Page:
People around the world tend to talk to babies with a higher pitch – Harvard Gazette
The first clip is for adults; second, infant-directed speech.
Listen to more recordings at the Music Lab.
Overall consistencies in infant-directed speech included higher pitch and increased pitch range. Other features that appeared repeatedly in the recordings were contrasting vowels (such as stressing a long “e” and a short “e” in the same word) and clarity of pulse (using a musical voice). When the researchers analyzed the song, they noticed constant changes in tempo and timbre.
The group trained a machine-learning model to use features like pitch and volume to guess whether a recording was intended for infants or adults. The model was largely accurate in its determination across the 21 societies and strengthened the case for global coherences, according to Courtney Hilton, postdoctoral fellow in the Department of Psychology and co-first author of the paper.
“Our study provides the strongest test yet for whether there are acoustic regularities in infant-directed vocalizations across cultures,” Hilton said. “It’s also really the first to convincingly address this issue in both speech and song simultaneously. The consistencies in vocal characteristics offer a truly tantalizing clue to a link between infant care practices and distinctive aspects of our human psychology related to music and sociality.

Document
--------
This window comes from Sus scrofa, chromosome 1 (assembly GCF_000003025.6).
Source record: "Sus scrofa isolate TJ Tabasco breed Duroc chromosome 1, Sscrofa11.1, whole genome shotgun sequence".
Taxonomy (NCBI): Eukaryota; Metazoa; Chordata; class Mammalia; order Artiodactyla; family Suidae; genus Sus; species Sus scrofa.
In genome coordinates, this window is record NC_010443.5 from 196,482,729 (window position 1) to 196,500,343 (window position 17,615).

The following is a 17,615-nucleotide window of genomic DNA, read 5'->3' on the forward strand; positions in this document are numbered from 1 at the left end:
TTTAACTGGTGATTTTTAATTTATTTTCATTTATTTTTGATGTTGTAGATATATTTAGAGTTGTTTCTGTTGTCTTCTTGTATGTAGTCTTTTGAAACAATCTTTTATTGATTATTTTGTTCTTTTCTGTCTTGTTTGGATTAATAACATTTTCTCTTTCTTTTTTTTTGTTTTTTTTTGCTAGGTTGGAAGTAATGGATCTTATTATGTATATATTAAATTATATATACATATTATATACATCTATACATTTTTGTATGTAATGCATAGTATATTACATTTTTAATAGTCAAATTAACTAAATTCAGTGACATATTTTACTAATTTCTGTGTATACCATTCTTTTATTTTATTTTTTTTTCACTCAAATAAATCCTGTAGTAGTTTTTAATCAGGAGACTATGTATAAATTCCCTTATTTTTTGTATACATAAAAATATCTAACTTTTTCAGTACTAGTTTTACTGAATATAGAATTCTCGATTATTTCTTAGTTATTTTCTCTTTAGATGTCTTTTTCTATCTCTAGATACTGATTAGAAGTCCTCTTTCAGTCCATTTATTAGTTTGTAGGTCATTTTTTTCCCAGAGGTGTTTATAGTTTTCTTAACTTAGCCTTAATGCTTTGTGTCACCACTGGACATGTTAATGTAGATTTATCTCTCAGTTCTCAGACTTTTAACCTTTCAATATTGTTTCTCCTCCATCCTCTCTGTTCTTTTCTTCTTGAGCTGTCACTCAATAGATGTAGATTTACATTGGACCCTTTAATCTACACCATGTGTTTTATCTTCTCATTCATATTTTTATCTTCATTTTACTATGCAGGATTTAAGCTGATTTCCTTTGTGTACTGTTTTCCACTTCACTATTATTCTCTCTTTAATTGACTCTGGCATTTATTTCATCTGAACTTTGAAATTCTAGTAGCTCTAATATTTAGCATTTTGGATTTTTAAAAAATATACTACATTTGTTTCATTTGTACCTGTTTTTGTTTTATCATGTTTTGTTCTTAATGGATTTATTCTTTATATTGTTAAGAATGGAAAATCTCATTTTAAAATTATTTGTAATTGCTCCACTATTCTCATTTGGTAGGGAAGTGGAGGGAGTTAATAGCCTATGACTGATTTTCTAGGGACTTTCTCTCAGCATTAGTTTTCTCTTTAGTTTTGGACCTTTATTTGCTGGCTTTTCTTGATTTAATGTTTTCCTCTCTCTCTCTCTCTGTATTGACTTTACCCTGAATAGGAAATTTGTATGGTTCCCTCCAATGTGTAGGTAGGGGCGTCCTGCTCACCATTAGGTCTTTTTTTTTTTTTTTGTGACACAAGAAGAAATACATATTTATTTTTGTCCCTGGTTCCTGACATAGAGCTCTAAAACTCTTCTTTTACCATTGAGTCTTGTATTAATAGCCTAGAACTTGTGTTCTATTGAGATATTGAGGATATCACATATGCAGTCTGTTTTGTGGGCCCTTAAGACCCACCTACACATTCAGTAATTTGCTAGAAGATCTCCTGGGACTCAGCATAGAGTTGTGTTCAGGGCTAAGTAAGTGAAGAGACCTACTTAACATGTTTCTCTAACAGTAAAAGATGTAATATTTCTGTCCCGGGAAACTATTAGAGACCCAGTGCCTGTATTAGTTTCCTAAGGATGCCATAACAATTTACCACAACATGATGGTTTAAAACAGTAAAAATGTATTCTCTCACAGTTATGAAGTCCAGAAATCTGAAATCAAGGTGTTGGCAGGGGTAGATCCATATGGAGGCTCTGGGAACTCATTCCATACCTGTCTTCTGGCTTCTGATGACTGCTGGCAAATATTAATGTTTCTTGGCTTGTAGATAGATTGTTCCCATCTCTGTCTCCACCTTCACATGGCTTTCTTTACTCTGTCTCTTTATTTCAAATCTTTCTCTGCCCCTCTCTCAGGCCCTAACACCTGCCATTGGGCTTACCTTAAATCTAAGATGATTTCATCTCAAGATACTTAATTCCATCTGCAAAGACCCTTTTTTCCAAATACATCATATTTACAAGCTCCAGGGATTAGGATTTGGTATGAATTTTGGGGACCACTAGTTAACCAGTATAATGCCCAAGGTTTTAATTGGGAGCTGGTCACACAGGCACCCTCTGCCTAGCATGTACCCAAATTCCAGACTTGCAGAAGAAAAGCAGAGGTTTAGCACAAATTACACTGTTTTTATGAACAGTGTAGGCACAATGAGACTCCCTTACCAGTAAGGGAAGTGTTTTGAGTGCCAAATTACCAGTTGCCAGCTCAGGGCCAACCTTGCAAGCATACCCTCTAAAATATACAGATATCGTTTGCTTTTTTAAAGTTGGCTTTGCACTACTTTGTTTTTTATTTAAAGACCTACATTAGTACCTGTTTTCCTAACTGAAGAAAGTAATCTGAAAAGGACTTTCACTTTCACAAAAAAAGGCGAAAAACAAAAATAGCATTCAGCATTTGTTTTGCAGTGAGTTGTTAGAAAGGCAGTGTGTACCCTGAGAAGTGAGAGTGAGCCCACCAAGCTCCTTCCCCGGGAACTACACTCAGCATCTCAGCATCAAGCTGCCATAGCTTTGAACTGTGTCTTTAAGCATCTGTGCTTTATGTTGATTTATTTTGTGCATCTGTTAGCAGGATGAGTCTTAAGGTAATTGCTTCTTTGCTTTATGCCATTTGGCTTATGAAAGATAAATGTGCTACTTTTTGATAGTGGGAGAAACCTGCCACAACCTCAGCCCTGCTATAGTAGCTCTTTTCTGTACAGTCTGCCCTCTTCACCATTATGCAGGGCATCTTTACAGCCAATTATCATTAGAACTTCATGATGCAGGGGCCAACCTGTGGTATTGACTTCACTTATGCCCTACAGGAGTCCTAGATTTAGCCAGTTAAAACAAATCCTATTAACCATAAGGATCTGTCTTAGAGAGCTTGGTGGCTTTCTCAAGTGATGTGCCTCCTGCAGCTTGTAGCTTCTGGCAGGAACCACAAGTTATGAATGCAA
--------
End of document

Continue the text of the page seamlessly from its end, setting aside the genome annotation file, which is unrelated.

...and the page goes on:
This research builds on previous studies showing that lullabies and altered speech patterns can have a calming effect on infants, as well as animal findings demonstrating the clear function of vocalizations such as sounding the alarm for a approaching predator or signal friendliness and accessibility.
“When we were selecting the characteristics with which to examine singing and speech intended for infants, we specifically appealed to certain basic bioacoustic principles that can be held constant not only in humans, but in different animals,” said Cody J Moser, a co-first author on the paper, a doctoral candidate at the University of California Merced and a visiting student at Harvard’s Graduate School of Arts and Sciences. “Things about how we change our tone towards our infants might have their roots in how other animals communicate with each other.”
A secondary part of the study involved members of the public trying to identify whether a vocalization was infant-directed or adult-directed. More than 50,000 English speakers speaking 199 languages and originating from 187 countries took part in this part of the study. Most were accurate in their assessments, regardless of their native language or culture. This aspect of the research has confirmed that people can pick up acoustic markers of infant speech and song, even if they do not understand the words or cultural references.